Celebrated in April each year, National Donate Life Month (NDLM)
features an entire month of local, regional and national activities to help encourage Americans to register as organ, eye and tissue donors and to celebrate those that have saved lives through the gift of donation.
- More than 39,000 transplants brought renewed life to patients, families, and communities.
- 7,000 people die each year because the organs they need are not donated in time.
- 85% of patients on the waiting list are waiting for a kidney. The average waiting time is 3 to 5 years.
- More than 165 million people are registered organ, eye and tissue donors.
95% of Americans support donation, but only 60% are registered — help bridge the gap! By registering to be an organ, eye and tissue donor in the National Donate Life Registry, you are helping to save lives and give hope to the more than 100,000 people in the United States currently waiting for lifesaving organ transplants. Any adult age 18 or older can register – regardless of age or medical history.
On August 17, 2020, the U.S. Department of Health and Human Services (HHS) released a progress report and related press release on the Advancing American Kidney Health (AAKH) Initiative that was first announced in July 2019. The report highlights the public awareness activities launched by HHS relating to chronic kidney disease (CKD) and the voluntary kidney payment models for managing persons with late stage CKD and ESRD. With regard to the mandatory ESRD Treatment Choices (ETC) model, the progress report simply notes that the proposed rule was released in July 2019.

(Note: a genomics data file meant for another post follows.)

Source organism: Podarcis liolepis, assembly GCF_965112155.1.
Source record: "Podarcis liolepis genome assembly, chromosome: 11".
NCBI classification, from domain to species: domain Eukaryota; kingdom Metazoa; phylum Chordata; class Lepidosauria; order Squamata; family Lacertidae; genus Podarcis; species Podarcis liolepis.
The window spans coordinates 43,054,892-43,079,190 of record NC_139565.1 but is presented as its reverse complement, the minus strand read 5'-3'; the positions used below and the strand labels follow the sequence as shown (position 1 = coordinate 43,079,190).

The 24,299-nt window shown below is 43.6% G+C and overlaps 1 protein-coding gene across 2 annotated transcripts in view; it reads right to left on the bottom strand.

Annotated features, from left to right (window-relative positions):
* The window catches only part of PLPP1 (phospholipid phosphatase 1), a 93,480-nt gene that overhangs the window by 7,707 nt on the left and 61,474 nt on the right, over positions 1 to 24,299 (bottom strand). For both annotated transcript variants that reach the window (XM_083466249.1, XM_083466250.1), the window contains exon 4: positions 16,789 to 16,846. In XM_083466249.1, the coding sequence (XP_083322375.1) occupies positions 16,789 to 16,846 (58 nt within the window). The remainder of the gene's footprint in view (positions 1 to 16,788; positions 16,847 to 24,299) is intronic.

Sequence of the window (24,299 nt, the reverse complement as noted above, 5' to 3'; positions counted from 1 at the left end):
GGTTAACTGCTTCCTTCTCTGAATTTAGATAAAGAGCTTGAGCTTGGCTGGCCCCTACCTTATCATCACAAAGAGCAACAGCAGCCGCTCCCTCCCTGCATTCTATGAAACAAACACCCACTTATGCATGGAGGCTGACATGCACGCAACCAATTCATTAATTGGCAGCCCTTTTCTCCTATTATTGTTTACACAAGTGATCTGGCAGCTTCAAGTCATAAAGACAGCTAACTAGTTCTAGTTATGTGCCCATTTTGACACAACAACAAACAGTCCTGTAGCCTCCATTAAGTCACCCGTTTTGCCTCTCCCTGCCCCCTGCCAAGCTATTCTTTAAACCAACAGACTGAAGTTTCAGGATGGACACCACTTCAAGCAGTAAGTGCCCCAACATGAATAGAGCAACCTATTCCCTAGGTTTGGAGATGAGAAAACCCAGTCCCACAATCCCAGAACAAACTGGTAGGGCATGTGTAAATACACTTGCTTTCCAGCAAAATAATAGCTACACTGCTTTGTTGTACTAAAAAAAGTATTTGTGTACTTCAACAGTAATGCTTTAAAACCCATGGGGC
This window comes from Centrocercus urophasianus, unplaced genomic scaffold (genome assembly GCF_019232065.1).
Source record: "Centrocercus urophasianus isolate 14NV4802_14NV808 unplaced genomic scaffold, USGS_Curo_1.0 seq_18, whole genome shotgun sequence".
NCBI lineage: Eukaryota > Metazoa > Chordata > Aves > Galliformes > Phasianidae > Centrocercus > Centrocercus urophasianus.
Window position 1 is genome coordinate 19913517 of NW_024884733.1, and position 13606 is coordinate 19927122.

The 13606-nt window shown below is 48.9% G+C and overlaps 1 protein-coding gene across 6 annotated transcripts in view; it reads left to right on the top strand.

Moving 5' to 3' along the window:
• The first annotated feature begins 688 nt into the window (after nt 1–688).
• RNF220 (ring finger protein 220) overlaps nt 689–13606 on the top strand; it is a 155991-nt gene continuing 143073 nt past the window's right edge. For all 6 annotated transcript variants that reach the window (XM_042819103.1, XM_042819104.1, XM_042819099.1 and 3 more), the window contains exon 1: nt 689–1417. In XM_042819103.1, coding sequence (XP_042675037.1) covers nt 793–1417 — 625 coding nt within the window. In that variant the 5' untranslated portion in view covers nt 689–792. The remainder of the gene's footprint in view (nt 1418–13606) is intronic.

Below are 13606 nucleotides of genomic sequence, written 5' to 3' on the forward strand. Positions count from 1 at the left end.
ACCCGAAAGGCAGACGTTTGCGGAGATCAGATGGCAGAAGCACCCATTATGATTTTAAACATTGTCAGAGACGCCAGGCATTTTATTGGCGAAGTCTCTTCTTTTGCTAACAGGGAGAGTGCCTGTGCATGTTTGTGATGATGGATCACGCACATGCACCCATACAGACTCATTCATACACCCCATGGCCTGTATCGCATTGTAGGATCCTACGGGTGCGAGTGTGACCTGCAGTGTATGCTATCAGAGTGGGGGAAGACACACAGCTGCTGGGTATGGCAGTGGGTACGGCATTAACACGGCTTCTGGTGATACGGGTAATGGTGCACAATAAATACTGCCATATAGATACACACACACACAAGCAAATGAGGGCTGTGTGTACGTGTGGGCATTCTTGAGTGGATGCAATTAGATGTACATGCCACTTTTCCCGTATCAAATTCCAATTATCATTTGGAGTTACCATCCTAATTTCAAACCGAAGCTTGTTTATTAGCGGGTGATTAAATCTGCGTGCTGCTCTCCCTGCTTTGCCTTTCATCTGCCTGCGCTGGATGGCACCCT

Modality options are often presented to patients in the hospital after they have had a central venous catheter placed and are in the acute dialysis setting or upon admission to a new in-center dialysis facility. Understandably, it is very difficult for patients to process all the information that they are receiving at this time, all while being very ill.
If modality education is addressed on admission and not addressed again until the 30 day care plan, it is likely that the patient has already forgotten most of what was presented to them. Modality education is often presented to a patient only three to four times during their first year on treatment. It is easy to understand why patients choose to stay on in-center hemodialysis therapy, which they are exposed to three times a week for four hours a day, rather than switch to a therapy they know very little about and to which they have had no exposure.
Modality education needs to be an ongoing conversation with patients. Patients need to know the benefits of all renal replacement therapies to make an educated choice about the right type of renal replacement therapy for them.
The following tools can be utilized to educate patients on modality options: